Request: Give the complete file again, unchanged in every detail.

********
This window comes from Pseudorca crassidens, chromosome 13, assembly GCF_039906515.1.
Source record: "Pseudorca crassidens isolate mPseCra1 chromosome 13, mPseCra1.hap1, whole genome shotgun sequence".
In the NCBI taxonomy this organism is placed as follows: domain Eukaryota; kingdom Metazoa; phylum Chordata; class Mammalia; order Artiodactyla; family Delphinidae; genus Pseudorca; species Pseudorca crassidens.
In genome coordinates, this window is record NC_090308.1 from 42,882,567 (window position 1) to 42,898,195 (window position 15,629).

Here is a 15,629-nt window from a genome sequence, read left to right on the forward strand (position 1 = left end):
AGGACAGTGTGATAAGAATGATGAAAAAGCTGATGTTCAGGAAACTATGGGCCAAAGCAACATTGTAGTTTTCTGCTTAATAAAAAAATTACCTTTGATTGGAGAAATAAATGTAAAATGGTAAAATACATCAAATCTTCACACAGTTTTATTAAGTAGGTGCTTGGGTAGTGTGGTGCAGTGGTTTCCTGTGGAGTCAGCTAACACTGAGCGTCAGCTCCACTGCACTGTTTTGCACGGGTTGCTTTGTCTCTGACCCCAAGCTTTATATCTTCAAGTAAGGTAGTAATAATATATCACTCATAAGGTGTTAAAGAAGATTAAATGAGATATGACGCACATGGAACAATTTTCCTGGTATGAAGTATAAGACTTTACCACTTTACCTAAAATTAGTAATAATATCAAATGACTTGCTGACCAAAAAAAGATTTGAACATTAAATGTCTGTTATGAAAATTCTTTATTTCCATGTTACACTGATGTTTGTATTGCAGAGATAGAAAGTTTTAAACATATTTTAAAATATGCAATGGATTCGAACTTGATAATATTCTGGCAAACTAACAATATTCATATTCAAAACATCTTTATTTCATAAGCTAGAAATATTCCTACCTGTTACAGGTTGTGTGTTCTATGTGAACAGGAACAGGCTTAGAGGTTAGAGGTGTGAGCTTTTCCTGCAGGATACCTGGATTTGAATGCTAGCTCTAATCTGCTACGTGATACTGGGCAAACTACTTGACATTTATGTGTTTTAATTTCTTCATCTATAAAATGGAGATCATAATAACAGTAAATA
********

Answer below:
This window comes from Pseudorca crassidens, chromosome 13, assembly GCF_039906515.1.
Source record: "Pseudorca crassidens isolate mPseCra1 chromosome 13, mPseCra1.hap1, whole genome shotgun sequence".
In the NCBI taxonomy this organism is placed as follows: domain Eukaryota; kingdom Metazoa; phylum Chordata; class Mammalia; order Artiodactyla; family Delphinidae; genus Pseudorca; species Pseudorca crassidens.
In genome coordinates, this window is record NC_090308.1 from 42,882,567 (window position 1) to 42,898,195 (window position 15,629).

Here is a 15,629-nt window from a genome sequence, read left to right on the forward strand (position 1 = left end):
AGGACAGTGTGATAAGAATGATGAAAAAGCTGATGTTCAGGAAACTATGGGCCAAAGCAACATTGTAGTTTTCTGCTTAATAAAAAAATTACCTTTGATTGGAGAAATAAATGTAAAATGGTAAAATACATCAAATCTTCACACAGTTTTATTAAGTAGGTGCTTGGGTAGTGTGGTGCAGTGGTTTCCTGTGGAGTCAGCTAACACTGAGCGTCAGCTCCACTGCACTGTTTTGCACGGGTTGCTTTGTCTCTGACCCCAAGCTTTATATCTTCAAGTAAGGTAGTAATAATATATCACTCATAAGGTGTTAAAGAAGATTAAATGAGATATGACGCACATGGAACAATTTTCCTGGTATGAAGTATAAGACTTTACCACTTTACCTAAAATTAGTAATAATATCAAATGACTTGCTGACCAAAAAAAGATTTGAACATTAAATGTCTGTTATGAAAATTCTTTATTTCCATGTTACACTGATGTTTGTATTGCAGAGATAGAAAGTTTTAAACATATTTTAAAATATGCAATGGATTCGAACTTGATAATATTCTGGCAAACTAACAATATTCATATTCAAAACATCTTTATTTCATAAGCTAGAAATATTCCTACCTGTTACAGGTTGTGTGTTCTATGTGAACAGGAACAGGCTTAGAGGTTAGAGGTGTGAGCTTTTCCTGCAGGATACCTGGATTTGAATGCTAGCTCTAATCTGCTACGTGATACTGGGCAAACTACTTGACATTTATGTGTTTTAATTTCTTCATCTATAAAATGGAGATCATAATAACAGTAAATA